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A glimpse of the devastation to come should the Drifter fail to stop “Judgment,” the name of the darkness plaguing this world.

You’re a nomadic Drifter stricken with a deathly illness. He lives in a broken world that has undergone a widespread fallout, though traces of its exotic beauty remain. You’re here to heal these lands and yourself from a demonic plague behind both of these maladies. As you explore, you’ll find deceased giants, abandoned settlements, strange technologies, and a black jackal that follows you around. Is the dog a friend or foe? Who are you? What is this dark presence that has infected everything? Why are you going around activating these nodes that slowly unlock a gateway underground? You aren’t meant to clearly understand your objectives or the premise. They can be understood through intensive study, but the ambiguity is purposeful and powerful. The game is designed to encourage personal interpretation, just as From Software, Playdead, and genDESIGN are well known for doing with their own pursuits.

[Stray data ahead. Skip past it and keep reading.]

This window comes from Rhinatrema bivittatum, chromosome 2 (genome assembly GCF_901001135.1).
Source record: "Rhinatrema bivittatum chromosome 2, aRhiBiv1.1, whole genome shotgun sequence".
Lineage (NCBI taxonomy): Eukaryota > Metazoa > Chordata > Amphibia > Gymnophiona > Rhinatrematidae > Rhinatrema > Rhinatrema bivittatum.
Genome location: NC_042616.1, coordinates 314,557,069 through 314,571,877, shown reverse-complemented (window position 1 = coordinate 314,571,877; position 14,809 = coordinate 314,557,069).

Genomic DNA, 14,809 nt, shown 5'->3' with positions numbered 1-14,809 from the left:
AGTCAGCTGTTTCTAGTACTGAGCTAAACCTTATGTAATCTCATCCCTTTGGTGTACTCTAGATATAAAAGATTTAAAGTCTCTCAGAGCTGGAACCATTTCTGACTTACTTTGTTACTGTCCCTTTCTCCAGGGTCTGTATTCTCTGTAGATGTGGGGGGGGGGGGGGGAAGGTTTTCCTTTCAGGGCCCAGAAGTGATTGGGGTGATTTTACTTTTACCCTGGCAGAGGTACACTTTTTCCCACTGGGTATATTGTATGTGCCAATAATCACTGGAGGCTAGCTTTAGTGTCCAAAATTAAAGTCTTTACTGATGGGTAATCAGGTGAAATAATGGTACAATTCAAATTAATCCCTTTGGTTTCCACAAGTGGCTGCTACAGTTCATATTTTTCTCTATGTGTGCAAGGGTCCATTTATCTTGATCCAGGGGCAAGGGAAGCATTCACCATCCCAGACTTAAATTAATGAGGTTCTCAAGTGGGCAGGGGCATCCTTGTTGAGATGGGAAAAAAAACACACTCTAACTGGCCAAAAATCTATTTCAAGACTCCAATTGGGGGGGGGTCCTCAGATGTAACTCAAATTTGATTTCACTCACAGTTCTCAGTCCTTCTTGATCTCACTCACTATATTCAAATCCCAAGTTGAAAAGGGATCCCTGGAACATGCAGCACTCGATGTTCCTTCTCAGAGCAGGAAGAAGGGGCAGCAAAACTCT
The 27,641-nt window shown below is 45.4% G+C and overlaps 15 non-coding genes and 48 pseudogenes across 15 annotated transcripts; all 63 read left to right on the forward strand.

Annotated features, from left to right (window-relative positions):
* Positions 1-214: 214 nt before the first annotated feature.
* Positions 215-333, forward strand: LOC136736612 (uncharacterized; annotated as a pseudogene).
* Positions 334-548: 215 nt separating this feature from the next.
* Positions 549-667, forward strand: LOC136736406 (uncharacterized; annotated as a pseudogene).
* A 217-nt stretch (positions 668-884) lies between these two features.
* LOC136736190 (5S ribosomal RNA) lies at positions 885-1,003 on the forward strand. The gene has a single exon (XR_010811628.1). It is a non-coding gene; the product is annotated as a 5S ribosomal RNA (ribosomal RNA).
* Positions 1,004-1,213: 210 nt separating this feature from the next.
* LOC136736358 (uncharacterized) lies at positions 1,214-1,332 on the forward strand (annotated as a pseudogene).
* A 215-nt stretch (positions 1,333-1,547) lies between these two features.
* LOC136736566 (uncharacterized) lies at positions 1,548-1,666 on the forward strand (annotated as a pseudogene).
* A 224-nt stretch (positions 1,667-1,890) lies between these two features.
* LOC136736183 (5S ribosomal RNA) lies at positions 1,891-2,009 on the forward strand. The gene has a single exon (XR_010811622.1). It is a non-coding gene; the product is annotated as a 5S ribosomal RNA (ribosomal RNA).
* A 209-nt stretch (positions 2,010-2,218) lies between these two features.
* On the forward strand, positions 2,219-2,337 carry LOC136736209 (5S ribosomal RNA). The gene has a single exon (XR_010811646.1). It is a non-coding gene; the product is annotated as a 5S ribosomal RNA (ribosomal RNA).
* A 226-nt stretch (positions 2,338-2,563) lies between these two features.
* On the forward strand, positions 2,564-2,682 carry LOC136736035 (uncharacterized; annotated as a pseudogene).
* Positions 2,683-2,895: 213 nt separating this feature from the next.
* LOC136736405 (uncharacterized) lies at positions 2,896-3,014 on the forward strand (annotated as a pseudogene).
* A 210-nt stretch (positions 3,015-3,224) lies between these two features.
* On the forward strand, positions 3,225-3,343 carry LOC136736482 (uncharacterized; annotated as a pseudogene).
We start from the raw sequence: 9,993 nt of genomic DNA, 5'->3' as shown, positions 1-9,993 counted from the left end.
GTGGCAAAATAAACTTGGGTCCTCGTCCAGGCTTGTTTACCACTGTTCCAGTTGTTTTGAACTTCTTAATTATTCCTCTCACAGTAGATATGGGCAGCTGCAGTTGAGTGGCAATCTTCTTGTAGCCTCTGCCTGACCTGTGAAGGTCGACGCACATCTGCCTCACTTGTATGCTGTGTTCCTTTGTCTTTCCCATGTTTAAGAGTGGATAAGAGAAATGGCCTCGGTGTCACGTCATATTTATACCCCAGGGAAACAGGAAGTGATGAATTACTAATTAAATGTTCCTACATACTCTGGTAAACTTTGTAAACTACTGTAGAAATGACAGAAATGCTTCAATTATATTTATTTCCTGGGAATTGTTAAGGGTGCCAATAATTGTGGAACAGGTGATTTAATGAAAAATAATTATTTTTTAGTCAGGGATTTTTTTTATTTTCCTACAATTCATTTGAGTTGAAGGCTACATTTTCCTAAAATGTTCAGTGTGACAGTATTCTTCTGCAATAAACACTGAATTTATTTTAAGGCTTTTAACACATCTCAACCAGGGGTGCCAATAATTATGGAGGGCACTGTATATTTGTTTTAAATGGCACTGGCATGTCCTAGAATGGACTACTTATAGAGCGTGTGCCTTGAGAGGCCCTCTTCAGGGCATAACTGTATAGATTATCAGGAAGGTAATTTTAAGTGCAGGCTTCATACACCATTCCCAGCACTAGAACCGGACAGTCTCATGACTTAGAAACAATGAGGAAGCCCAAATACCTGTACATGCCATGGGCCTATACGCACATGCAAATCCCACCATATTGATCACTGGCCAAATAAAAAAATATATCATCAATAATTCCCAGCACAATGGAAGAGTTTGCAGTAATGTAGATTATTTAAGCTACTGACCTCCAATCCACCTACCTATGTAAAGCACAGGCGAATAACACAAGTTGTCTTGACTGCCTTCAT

However, too much obfuscation can be detrimental to particular experiences, and this is one example that doesn’t surface unscathed from its narrative delivery. One would think extensive exploration would reveal more clues to the world outside of the primary progression, but you’re frustratingly left with more questions, such as with these ancient tablets you’ll discover that have a language of their own. There are other lingering questions beyond the ending, and while I did say much can be inferred, a casual approach will offer little to no concrete revelations. Regardless, you can’t help but invest yourself in paying close attention to every piece of scenery and the pictorial tales told by others that contribute to Hyper Light Drifter’s curiously cryptic story.

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With as few as four pictures, Heart Machine crafts telling art that reveals the depravity and dark pasts of its denizens.